17. 17. Asking tough questions empathy & pain [3]
  18. 18. Questions persuade more powerfully than any other form of verbal communication.
  19. 19. Not all questions are equal.
  20. 20. Closed vs. Open (Probe) Closed Questions: • Can be answered with a single word, often “yes” or “no”. • Do you make purchasing decisions? • Is that important to you? • What is your close ratio? Open Questions: • Require a longer answer which allows you to gather additional information • How are your purchasing decisions made? • Why is that important to you? • How would improving your close ratio impact your business? COMPANIES SPEND BILLIONS OF DOLLARS TEACHING THEIR SALES TEAM TO ASK OPEN QUESTIONS. THEY ARE WASTING MONEY. THERE IS NO EVIDENCE THAT ONE IS BETTER THAN THE OTHER WHEN IT COMES TO THE SUCCESS OF A SALE.
  21. 21. Problem Implication Need / Payoff Situational SPIN Selling
  22. 22. SITUATION Questions Important fact-finding questions: • Often used early in the sales cycle. • What are your sales goals for the year? • Are you on track to reach those goals? • What is your close ratio? • How many leads does your marketing team generate per month? • How are leads generated? The problem with situation questions: • Who benefits from these types of questions – the seller or the buyer? • Important to us, but often bore the buyer. • Research shows that successful salespeople often use less situational questions.
  23. 23. PROBLEM Questions Exploring problems and dissatisfaction in areas where your product can help does numerous things: provides you a better understanding of your market, helps you realize the level of value you could potentially bring to them, builds trust with the buyer in demonstrating your knowledge of the problem. • What challenges are your sales and marketing teams facing? • What actions are you taking to overcome those challenges? • How difficult is it for your marketing team to manage your website content and users? • How much money are you losing per month on those inefficiencies? More success in sales process than problem questions. Very effective for smaller sales and are the foundation for big sales.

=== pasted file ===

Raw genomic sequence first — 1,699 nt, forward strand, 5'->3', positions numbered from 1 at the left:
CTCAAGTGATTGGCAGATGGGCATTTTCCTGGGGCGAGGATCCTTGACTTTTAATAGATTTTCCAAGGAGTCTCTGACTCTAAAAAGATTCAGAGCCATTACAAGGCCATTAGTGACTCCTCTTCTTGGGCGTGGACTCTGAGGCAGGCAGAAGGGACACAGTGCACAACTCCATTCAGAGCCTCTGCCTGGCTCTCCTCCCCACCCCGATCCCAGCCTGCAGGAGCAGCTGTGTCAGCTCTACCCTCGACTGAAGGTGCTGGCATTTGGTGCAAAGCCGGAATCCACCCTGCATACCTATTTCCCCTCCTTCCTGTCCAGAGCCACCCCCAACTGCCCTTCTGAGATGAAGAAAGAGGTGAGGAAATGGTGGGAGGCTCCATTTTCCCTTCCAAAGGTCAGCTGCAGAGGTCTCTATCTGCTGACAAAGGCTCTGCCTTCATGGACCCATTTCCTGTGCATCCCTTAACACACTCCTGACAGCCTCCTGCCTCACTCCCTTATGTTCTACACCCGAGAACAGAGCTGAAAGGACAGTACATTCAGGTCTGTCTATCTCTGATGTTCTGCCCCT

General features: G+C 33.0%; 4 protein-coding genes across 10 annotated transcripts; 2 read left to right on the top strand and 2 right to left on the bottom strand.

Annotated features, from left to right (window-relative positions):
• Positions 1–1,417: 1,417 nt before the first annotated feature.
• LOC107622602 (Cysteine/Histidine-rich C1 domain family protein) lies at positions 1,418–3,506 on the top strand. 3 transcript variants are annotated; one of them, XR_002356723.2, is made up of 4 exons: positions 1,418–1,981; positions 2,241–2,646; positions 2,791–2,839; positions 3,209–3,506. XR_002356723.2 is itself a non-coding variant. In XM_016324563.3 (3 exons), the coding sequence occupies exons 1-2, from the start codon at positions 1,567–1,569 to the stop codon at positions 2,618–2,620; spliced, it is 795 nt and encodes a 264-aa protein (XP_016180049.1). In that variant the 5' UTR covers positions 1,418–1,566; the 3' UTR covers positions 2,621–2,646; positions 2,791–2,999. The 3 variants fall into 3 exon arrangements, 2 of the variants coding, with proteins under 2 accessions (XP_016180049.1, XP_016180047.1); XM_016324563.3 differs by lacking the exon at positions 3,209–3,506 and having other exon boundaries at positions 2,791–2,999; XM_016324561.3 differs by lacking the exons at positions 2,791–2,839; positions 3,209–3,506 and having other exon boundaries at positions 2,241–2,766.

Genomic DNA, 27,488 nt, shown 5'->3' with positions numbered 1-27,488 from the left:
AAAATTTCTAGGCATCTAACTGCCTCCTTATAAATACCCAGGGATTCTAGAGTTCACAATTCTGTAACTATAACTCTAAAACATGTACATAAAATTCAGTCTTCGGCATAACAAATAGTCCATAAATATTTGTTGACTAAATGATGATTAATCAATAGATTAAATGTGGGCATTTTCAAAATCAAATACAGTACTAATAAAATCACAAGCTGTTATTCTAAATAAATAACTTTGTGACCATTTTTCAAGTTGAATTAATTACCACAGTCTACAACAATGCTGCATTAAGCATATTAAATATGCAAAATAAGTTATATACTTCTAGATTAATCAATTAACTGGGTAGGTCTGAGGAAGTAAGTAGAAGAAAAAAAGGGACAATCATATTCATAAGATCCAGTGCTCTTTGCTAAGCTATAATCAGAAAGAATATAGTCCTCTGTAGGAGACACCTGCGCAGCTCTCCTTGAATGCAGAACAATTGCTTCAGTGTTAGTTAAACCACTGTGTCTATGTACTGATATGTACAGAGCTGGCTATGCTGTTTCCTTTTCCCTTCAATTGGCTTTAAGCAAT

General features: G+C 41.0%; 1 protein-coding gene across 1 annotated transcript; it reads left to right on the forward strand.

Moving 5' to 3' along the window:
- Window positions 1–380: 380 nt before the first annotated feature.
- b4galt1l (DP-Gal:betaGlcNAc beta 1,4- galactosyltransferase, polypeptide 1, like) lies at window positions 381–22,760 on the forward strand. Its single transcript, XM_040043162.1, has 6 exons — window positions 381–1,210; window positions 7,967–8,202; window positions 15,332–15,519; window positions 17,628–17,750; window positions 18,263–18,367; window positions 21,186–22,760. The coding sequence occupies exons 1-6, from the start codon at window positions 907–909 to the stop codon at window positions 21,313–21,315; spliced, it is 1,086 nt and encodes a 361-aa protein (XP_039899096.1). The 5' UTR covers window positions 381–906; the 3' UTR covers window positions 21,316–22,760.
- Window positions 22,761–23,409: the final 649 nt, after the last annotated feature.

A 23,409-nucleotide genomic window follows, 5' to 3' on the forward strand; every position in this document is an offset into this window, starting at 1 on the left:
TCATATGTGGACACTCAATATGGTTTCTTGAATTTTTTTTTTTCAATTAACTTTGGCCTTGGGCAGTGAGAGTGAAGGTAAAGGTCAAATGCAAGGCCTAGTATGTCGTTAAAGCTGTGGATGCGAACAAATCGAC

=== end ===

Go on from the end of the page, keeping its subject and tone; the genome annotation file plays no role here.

24. 24. IMPLICATION Questions Implication questions take the problem that you’ve already diagnosed and explores its impact or consequences. It takes critical thinking, tact, and deep industry insight. Large sales are won by asking more implication questions. • How are the low number of leads impacting your sales team’s efficiency? • How much additional time does your sales team spend creating their own leads? • How much time does your marketing team waste waiting on a developer to update critical information on your website? More success in sales process than problem questions. Very effective for smaller sales and are the foundation for big sales.